When debugging a program, instinct tells us to look at the latest information in the log. That's going to be the NullPointerException, dreaded because it is so unspecific. The stack trace lies, not only about what went wrong (the real error is a FileNotFoundException, not a NullPointerException), but also about where the error originated. The problem occurred several lines of code away from where the NullPointerException was thrown, and it could have easily been several method calls and classes removed. We end up wasting time chasing red herrings that distract our attention from the true source of the error. It is not until we scroll back in the log file that we see what actually caused the program to malfunction.

What should readPreferences() do instead of catching the exceptions? It may seem counterintuitive, but often the best approach is to simply let it go; don't catch the exception immediately. Leave that responsibility up to the code that calls readPreferences(). Let that code determine the appropriate way to handle a missing preferences file, which could mean prompting the user for another file, using default values, or, if no other approach works, alerting the user of the problem and exiting the application.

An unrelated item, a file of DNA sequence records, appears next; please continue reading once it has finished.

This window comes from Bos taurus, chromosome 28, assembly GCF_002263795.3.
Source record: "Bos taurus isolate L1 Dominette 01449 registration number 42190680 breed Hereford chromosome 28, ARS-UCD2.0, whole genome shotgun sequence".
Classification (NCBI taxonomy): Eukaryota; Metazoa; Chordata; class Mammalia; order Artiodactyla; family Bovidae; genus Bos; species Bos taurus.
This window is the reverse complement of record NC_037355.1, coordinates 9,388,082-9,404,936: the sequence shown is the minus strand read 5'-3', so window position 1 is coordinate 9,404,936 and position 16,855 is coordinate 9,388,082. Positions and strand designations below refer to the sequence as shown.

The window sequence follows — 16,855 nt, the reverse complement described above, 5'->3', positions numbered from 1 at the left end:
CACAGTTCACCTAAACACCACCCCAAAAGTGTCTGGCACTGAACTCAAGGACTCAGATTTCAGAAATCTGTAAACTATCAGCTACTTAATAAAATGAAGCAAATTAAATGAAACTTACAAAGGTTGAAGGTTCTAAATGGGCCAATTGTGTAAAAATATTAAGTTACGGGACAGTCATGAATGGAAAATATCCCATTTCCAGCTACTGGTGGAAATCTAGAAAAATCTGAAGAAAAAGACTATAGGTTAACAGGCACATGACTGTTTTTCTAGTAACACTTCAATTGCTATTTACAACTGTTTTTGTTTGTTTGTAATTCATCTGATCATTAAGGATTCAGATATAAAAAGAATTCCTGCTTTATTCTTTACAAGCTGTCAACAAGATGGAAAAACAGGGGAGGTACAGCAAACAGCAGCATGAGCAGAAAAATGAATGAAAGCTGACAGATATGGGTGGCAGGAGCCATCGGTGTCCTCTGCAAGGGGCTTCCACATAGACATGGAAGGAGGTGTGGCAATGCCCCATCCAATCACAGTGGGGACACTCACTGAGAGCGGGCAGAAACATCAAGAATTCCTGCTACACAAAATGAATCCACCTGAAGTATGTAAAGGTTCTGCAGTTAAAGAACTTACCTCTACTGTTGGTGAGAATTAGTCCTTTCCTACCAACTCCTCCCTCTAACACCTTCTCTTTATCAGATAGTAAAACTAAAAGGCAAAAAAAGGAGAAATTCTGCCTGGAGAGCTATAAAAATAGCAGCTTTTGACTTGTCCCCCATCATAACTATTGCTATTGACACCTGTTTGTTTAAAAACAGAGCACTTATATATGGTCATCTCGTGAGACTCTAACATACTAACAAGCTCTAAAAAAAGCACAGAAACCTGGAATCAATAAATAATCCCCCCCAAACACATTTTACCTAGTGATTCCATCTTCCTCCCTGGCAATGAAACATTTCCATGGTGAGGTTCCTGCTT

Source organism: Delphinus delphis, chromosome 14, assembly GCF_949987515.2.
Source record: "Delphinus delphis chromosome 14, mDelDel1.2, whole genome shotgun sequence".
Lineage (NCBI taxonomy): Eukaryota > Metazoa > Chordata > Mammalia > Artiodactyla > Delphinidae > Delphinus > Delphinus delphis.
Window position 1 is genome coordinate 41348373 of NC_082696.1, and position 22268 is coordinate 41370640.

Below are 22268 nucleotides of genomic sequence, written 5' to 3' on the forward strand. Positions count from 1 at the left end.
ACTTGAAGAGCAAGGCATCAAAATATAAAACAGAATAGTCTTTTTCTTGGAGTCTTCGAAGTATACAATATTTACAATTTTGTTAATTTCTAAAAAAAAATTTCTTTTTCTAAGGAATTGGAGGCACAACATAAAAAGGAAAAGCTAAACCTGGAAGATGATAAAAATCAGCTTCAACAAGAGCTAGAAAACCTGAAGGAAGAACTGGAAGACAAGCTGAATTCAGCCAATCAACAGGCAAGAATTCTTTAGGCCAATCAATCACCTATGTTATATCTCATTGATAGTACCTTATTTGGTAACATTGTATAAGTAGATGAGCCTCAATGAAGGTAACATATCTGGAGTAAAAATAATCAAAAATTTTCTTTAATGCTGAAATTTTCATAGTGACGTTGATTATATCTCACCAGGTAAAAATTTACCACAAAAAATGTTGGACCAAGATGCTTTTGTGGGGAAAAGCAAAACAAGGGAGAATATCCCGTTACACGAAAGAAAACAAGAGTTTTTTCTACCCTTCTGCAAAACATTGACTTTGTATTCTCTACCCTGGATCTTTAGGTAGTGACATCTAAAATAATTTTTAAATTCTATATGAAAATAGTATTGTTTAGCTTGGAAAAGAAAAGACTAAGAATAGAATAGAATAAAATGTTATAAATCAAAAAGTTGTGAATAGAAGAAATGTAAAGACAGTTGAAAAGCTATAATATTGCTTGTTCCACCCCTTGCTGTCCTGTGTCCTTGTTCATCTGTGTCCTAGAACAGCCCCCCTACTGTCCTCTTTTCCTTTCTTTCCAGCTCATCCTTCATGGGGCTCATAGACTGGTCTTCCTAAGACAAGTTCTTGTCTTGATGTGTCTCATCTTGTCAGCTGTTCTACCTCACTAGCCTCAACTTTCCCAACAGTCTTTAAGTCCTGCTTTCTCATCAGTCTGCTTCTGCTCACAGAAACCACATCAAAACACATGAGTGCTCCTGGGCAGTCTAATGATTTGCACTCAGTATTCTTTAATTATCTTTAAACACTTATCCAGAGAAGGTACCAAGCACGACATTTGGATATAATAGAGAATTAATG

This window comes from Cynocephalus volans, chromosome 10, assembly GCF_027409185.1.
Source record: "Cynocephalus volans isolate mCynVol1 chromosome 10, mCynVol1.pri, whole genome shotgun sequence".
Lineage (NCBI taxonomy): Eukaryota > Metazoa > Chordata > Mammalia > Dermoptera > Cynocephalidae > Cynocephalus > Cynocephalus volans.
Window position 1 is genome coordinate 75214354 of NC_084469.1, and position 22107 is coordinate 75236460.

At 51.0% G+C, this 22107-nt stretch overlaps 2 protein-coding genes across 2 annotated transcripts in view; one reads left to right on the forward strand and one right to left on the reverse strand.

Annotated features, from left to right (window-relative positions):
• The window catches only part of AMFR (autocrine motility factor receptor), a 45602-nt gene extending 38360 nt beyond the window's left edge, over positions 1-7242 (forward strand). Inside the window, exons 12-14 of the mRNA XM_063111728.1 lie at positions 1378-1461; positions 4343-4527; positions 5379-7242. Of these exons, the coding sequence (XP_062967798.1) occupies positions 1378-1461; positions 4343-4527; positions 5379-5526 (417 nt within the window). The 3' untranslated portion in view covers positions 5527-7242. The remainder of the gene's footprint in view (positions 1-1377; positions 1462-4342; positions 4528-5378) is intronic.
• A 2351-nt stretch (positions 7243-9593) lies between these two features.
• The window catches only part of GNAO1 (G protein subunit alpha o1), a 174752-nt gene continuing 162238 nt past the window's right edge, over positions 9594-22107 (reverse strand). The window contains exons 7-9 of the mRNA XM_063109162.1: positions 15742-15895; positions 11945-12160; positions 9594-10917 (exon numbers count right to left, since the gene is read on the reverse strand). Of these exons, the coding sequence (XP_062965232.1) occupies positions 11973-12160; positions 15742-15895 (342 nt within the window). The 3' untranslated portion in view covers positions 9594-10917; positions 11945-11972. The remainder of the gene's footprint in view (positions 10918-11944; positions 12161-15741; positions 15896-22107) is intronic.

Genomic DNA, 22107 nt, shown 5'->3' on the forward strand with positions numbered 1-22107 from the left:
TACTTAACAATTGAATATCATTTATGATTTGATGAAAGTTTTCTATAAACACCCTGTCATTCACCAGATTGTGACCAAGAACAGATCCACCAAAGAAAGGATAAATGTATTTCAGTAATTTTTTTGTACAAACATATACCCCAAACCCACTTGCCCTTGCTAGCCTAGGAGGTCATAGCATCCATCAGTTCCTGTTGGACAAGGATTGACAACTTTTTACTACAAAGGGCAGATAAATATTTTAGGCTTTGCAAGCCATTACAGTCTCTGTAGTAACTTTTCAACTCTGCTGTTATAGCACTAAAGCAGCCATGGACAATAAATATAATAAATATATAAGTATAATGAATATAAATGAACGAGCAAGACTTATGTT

The way to pass responsibility for handling exceptions further up the call chain is to declare the exception in the throws clause of the method. When declaring which exceptions may be thrown, remember to be as specific as possible. This serves to document what types of exceptions a program calling your method should anticipate and be ready to handle. For example, the "catch late" version of the readPreferences() method would look like this:

public void readPreferences(String filename)
throws IllegalArgumentException,
FileNotFoundException, IOException
{
if (filename == null)
{
throw new IllegalArgumentException
("filename is null");
} //if

//...

InputStream in = new FileInputStream(filename);

//...
}

Technically, the only exception we need to declare is IOException, but we document our code by declaring that the method may specifically throw a FileNotFoundException. IllegalArgumentException need not be declared, because it is an unchecked exception (a subclass of RuntimeException). Still, including it serves to document our code (the exceptions should also be noted in the JavaDocs for the method).

Of course, eventually, your program needs to catch exceptions, or it may terminate unexpectedly. But the trick is to catch exceptions at the proper layer, where your program can either meaningfully recover from the exception and continue without causing further errors, or provide the user with specific information, including instructions on how to recover from the error. When it is not practical for a method to do either of these, simply let the exception go so it can be caught later on and handled at the appropriate level.

Conclusion
Experienced developers know that the hardest part of debugging usually is not fixing the bug, but finding where in the volumes of code the bug hides. By following the three rules in this article, you can help exceptions help you track down and eradicate bugs and make your programs more robust and user-friendly.